Jim Porter: Antibiotic use in livestock feed unsafe? | SierraSun.com
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Jim Porter: Antibiotic use in livestock feed unsafe?

Jim Porter
Special to the Bonanza

TRUCKEE, Calif. and#8212; In a new court ruling sure to shake up the livestock industry, a federal court directed the Food and Drug Administration to address the human health risks of antibiotic use in animal feed. The FDA has already appealed the decision.

Health groups have long argued that overuse of antibiotics in animal feed to enhance growth (think beef cattle) is endangering human health by creating antibiotic-resistant bacteria.

Antibiotics Used to Stimulate Growth

In the 1950and#8217;s, the FDA approved the use of antibiotics to stimulate growth and improve feed efficiency in food-producing animals, such as cattle, swine and chickens. Antibiotics used for growth promotion are typically administered through animal feed or water on a herd rather than on an individual basis.

If you have ever read Michael Pollenand#8217;s book The Omnivoreand#8217;s Dilemma, you know a central tenet is that cattle were never intended to eat corn, yet federal agencies and the corn producing lobby manipulated the market and laws such that corn is the primary feed for most cattle raised for food. You know, and#8220;corn-fedand#8221; beef. The use of corn as food results in animal illnesses giving rise to the need for antibiotics; plus antibiotics are added to the food to stimulate growth and improve feed efficiency.

Pollan in Chapter 3: and#8220;The unnaturally rich diet of corn that undermines a steerand#8217;s health fattens his flesh in a way that undermines the health of the humans who will eat it. The antibiotics these animals consume with their corn at this very moment are selecting, in their gut and wherever else in the environment they end up, for new strains of resistant bacteria that will someday infect us and withstand the drugs we depend on to treat that infection.and#8221;

Background

For over 30 years, the FDA has taken the position that the widespread use of certain antibiotics in livestock for purposes other than subtherapeutic use (disease treatment) poses a threat to human health.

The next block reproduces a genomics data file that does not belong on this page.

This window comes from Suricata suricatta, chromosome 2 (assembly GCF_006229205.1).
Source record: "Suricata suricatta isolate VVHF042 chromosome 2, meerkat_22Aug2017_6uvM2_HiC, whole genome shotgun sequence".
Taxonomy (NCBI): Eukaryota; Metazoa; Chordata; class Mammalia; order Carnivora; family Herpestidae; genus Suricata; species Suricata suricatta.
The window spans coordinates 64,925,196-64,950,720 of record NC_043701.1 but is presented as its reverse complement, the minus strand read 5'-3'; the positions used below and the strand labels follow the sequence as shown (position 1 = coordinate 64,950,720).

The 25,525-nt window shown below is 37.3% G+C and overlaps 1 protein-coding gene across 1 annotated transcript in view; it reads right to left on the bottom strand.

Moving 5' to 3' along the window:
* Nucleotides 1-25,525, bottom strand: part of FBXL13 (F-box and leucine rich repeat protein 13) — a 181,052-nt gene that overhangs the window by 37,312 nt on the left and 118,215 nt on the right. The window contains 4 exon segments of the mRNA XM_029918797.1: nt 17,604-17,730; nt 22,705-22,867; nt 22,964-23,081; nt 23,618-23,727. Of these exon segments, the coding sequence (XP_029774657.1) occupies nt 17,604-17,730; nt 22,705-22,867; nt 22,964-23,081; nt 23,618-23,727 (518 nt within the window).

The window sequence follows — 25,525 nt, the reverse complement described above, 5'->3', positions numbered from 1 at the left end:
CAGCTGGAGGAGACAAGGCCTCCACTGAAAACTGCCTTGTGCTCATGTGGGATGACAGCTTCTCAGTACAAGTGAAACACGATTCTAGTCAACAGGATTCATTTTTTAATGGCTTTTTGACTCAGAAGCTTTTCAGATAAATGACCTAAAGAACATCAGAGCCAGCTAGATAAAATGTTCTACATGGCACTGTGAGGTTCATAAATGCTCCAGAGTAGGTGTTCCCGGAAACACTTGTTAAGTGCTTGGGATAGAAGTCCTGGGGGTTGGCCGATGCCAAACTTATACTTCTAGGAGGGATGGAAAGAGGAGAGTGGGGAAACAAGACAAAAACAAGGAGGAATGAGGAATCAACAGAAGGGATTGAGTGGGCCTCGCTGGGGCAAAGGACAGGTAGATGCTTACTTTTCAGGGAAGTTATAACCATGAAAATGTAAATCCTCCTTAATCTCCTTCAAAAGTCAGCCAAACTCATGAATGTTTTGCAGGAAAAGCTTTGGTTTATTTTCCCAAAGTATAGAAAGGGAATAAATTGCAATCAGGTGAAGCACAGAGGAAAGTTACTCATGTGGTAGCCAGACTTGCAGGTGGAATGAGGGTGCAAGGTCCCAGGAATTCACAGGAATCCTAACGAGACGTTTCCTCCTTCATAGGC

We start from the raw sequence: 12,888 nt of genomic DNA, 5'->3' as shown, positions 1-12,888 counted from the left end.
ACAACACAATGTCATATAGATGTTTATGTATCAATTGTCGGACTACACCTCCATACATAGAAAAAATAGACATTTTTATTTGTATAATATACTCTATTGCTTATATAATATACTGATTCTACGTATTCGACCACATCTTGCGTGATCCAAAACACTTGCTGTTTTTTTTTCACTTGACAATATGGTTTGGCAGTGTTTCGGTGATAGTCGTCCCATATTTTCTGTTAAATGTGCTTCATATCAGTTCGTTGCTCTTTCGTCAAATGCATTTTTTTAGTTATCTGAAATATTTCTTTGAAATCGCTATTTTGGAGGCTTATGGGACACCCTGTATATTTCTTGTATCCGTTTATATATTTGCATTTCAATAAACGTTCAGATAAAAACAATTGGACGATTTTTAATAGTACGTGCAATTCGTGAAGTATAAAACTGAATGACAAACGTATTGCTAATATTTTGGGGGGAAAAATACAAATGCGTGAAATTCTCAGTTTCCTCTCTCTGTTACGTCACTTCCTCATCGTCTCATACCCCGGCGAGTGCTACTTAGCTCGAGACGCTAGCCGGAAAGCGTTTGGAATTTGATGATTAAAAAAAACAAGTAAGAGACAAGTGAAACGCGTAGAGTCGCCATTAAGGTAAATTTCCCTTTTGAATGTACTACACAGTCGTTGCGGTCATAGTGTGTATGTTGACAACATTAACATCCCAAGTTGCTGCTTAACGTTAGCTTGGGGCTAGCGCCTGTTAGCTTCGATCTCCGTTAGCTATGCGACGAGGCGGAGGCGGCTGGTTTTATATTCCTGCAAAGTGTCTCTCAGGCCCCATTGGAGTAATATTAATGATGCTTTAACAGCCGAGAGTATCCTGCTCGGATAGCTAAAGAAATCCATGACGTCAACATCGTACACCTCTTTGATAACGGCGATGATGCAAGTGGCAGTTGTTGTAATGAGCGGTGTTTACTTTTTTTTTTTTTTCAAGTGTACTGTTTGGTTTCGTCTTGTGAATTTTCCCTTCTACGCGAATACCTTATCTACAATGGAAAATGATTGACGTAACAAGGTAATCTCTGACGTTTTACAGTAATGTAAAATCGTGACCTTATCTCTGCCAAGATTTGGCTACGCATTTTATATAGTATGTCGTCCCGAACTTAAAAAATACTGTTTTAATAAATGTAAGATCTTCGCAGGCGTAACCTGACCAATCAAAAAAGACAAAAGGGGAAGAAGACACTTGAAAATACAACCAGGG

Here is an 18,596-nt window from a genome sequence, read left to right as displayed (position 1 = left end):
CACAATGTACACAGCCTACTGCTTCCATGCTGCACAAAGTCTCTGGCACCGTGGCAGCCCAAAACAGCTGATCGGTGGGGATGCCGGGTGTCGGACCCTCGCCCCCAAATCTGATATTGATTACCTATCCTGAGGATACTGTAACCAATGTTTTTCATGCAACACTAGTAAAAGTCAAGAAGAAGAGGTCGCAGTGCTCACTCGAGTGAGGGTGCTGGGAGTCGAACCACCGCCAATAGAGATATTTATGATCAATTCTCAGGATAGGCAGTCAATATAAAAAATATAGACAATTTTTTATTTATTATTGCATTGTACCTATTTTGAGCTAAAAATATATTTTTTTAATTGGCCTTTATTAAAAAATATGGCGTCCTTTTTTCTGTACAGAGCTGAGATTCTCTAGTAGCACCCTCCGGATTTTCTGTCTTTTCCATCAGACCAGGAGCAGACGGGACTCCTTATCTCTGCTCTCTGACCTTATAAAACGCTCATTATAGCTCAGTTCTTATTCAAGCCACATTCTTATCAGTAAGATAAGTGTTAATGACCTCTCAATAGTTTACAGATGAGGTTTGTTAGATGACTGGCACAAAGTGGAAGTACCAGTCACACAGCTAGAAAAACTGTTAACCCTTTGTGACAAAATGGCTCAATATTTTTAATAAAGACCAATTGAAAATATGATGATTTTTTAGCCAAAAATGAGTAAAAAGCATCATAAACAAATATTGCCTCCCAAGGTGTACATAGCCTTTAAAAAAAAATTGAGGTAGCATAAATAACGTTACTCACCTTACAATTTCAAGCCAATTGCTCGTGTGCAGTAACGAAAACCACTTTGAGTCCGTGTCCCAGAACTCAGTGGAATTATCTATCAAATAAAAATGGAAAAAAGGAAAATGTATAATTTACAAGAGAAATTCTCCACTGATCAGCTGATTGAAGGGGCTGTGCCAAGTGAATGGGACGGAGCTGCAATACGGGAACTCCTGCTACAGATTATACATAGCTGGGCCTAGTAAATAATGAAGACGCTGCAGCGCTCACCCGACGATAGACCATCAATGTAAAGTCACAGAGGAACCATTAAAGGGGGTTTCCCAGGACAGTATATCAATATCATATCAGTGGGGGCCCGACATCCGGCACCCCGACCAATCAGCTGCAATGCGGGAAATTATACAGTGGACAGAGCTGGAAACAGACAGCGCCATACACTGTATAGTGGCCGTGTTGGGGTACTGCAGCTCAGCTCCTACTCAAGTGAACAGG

In 1973, the FDA issued a regulation that the Agency withdraw approval of the use of antibiotics in animal feed, other than for subtherapeutic purposes, unless drug sponsors submitted evidence that the drugs were safe to man and animals.

In 1977, the FDA issued notices announcing its intent to withdraw approval of the use of penicillin and tetracyclines in livestock for growth promotion and feed efficiency on the ground they had not been shown to be safe.

Powerful Lobby

But, funny thing. The farming and livestock industries prevailed in Congress. Surprise, Surprise. No hearings were held. Evidence that the wide-spread use of antibiotics in food-producing animals created a safety risk for humans by creating antibiotic-resistant bacteria was ignored. (An estimated 80% of all antibiotics sold in the United States are for use in agriculture according to data reported by the FDA.)

FDA Sued

A wide spectrum of plaintiffs, including the Union of Concerned Scientists, sued to compel the FDA to complete the proceedings started in 1977 and#8212; specifically to compel the Agency to withdraw approval for subtherapeutic (non-medicinal) use of penicillin and tetracyclines in animal feed.

Court Ruling

A United States Magistrate just ruled in favor of the Plaintiffs and against the FDA and#8212; ordering the Agency to initiate proceedings to withdraw those two drugs for use for growth promotion and feed efficiency in animals. Calling all beef lobbyists and#8212; to the Capital and#8212; quick.

The Magistrate: and#8220;For over thirty years, the Agency has been confronted with evidence of the human health risks associated with the widespread subtherapeutic use of antibiotics in food-producing animals, and, despite a statutory mandate to ensure the safety of animal drugs, the Agency has done shockingly little to address these risks.and#8221; The FDA behaved in an and#8220;arbitrary and capriciousand#8221; manner when it dismissed the lawsuit that asked the Agency to consider banning farmers from using antibiotics on livestock for growth enhancing reasons.

Michael Pollan will be pleased.

Jim Porter is an attorney with Porter Simon, with offices in Truckee and Reno. He is a mediator and was the Governor’s appointee to the Fair Political Practices Commission and McPherson Commission, both involving election law and the Political Reform Act. He may be reached at porter@portersimon.com or at the firmand#8217;s website http://www.portersimon.com.


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